Sometimes you just have to grit your teeth and get on with it. This fortnight has been a time where getting out the door for a run has seemed very unappealing. Now, that’s not such a bad thing.

Yes, one reason I’ve had to talk myself into leaving the house is I’ve started to find some of the workouts in my sub 25 minute 5k training plan hard. The other, however, is life outside of running has been pretty great.

In the space of a few weeks I’ve celebrated my first Christmas as a father, seen my son crawl for the first time (and many times since) and even managed to sneak in a meal out with my wife. Going outside for a run in the tropical weather of December and January hasn’t had quite the same appeal.

Its a short update this time. Running has taken a place at the back of my mind. On the bright side it shows that its become an ingrained part of my routine – similar to how having a shower, or brushing my teeth isn’t something I have to give a great deal of consideration to. It just happens.

To finish I’ll leave you with 2 things I’m taking from this fortnight:

  1. Its OK to not always be 100% motivated with running. If you are getting out the door and running you’ve achieved something already. There’s no law to say you have to love it every single time. (Although if you never enjoy running I’d suggest finding another form of exercise.) You certainly haven’t ‘failed’ if you have to talk yourself into a run sometimes. Quite the opposite in fact. You’re showing the kind of grit you’ll need when your mind is telling you to stop running in a race.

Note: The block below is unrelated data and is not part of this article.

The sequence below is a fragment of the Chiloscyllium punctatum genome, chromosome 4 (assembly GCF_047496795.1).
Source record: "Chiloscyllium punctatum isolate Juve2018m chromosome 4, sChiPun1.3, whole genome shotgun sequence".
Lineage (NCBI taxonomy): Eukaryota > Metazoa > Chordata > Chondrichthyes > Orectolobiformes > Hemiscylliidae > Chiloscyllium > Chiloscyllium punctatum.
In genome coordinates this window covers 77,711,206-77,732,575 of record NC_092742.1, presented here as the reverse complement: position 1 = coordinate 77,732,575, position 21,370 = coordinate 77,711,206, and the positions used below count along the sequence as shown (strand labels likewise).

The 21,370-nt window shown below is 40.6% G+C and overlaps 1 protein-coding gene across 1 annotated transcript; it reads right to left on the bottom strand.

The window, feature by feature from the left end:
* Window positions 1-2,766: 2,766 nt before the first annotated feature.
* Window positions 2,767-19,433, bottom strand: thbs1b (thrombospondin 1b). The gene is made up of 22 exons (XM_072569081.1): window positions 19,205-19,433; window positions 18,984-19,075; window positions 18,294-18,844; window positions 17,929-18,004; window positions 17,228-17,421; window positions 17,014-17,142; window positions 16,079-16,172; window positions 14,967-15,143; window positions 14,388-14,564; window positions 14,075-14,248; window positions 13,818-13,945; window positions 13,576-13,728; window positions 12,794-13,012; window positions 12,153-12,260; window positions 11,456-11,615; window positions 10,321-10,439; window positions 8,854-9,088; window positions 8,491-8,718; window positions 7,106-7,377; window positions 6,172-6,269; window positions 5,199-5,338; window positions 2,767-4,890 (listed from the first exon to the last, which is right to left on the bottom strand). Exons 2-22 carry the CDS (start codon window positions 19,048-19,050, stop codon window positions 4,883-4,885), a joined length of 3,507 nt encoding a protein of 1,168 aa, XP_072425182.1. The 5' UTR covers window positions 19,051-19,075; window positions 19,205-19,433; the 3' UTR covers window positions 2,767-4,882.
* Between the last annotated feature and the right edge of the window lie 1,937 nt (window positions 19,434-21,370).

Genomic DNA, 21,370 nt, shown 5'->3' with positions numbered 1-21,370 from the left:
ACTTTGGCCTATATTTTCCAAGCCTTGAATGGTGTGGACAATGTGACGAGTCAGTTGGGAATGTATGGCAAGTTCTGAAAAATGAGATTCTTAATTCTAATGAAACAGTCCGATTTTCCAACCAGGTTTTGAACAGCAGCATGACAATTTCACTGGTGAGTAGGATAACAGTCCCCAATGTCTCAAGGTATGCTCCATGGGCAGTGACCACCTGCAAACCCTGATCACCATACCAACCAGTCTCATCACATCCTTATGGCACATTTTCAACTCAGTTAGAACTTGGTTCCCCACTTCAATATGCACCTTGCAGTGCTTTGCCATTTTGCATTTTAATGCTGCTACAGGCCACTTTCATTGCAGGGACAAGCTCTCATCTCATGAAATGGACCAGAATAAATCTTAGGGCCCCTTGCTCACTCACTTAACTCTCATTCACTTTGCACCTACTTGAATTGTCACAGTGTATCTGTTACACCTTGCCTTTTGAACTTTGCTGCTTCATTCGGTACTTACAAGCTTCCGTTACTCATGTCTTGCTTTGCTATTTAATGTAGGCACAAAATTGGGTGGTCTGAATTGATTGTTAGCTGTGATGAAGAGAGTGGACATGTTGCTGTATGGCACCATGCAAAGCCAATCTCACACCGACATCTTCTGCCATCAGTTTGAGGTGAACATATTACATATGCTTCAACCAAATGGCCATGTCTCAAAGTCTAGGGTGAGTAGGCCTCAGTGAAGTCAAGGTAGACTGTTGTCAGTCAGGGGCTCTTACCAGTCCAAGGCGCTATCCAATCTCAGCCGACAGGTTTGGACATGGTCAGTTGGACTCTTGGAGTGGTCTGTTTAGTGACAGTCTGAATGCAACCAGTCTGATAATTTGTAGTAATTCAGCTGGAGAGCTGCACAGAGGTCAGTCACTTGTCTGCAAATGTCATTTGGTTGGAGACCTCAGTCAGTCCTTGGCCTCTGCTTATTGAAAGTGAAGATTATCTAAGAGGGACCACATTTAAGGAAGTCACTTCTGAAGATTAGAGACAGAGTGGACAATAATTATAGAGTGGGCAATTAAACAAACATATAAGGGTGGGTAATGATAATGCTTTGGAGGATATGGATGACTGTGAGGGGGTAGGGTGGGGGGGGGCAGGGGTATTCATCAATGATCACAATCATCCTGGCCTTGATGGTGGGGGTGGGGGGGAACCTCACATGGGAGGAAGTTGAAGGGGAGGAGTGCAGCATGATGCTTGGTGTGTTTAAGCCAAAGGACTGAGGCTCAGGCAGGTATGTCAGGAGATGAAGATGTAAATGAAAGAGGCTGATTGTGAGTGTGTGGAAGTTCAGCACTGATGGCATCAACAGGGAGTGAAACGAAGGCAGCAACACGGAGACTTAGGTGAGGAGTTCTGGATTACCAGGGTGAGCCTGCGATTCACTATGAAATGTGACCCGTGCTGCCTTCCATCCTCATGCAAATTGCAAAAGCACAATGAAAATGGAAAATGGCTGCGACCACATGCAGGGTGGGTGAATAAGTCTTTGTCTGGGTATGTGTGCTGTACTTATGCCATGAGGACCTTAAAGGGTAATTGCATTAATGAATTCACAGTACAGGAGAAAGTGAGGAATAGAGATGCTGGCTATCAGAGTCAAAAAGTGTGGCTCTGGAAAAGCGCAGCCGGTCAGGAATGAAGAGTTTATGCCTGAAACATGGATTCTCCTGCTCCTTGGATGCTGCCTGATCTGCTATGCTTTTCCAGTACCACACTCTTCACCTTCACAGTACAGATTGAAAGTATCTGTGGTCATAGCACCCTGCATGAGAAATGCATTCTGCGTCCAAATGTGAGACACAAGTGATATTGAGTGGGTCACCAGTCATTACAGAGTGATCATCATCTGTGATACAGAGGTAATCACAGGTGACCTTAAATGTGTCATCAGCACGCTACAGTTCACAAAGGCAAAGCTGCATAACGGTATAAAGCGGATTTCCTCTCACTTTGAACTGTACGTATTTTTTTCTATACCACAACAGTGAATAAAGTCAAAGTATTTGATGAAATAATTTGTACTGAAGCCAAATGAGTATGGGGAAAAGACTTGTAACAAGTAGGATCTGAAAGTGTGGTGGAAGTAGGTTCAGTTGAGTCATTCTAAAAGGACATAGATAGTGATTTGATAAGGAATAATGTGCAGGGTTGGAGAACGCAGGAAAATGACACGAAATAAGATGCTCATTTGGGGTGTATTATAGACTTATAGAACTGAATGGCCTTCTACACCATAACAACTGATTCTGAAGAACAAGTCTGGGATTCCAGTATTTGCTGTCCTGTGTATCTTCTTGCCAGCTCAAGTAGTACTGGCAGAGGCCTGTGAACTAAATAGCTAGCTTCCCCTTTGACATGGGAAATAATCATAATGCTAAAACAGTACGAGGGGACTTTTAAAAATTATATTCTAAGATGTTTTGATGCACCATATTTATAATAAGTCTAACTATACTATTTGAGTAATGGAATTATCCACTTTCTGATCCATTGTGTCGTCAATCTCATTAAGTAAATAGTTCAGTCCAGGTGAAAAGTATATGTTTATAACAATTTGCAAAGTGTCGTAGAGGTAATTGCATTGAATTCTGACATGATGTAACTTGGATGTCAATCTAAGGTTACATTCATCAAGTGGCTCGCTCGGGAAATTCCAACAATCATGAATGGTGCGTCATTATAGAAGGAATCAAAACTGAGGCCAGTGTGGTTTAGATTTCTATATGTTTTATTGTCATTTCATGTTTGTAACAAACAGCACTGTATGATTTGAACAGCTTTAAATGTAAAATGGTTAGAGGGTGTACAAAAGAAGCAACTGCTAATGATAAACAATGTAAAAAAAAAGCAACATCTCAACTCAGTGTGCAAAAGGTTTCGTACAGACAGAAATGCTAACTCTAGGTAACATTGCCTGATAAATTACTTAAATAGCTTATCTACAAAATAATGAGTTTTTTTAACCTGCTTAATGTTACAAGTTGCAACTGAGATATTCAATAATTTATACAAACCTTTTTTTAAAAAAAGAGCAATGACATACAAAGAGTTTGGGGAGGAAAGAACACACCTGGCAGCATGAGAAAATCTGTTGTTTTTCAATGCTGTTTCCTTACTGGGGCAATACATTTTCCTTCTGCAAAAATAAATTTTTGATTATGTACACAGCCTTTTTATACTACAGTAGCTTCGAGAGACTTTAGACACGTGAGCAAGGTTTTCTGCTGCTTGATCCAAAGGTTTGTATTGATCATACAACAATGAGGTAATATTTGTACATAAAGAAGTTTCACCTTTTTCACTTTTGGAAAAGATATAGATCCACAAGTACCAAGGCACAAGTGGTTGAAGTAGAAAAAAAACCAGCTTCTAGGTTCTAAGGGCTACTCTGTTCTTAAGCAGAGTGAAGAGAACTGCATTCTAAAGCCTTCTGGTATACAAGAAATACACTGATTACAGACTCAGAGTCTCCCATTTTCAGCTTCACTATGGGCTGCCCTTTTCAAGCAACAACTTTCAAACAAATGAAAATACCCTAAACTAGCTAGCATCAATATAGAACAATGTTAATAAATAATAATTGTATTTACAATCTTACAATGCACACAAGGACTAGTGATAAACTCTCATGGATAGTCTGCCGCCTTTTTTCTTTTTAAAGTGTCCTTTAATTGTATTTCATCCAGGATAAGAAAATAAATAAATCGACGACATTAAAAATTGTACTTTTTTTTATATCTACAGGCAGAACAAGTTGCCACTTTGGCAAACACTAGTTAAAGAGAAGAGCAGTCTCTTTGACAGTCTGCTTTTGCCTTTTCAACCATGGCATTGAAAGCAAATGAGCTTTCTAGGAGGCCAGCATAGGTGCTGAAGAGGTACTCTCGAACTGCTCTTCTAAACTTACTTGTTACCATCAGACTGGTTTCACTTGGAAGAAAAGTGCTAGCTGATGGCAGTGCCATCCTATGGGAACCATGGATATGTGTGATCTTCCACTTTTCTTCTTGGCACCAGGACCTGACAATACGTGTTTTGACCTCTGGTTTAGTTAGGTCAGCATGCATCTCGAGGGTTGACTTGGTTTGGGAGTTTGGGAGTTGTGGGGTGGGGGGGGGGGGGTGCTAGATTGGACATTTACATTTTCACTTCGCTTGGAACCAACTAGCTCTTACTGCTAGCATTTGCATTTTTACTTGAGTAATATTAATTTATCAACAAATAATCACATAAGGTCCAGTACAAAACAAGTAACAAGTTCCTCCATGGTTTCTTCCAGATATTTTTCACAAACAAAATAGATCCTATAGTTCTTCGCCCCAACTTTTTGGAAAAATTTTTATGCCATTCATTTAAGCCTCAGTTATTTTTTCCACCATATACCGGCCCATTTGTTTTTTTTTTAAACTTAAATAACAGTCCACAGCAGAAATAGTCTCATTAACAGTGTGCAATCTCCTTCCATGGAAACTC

2. Its important to recognise a need to re-focus towards the end of a training plan. I’ll need to switch on for the sub 25 minute 5K attempt. Its 4 weeks away now, and based on my 5K attempts so far I feel its going to be small margins that make it a success or a failure. I’ve said it before though, there’s nothing like a goal to get you focused.

Published by Marcus Pezzaioli

I started www.diabeticstokebloke.com in September 2018 to document my attempts to get fit after a diagnosis of Type 1 Diabetes in April the same year. I believe sharing my story can help anyone who is afraid to exercise with type 1 diabetes, and show that it is not as complicated as it may appear from other sources of information out there. If I can do it, with no CGM and on MDI, starting out as somebody who does not fit the athletic profile whatseover; then anybody can.

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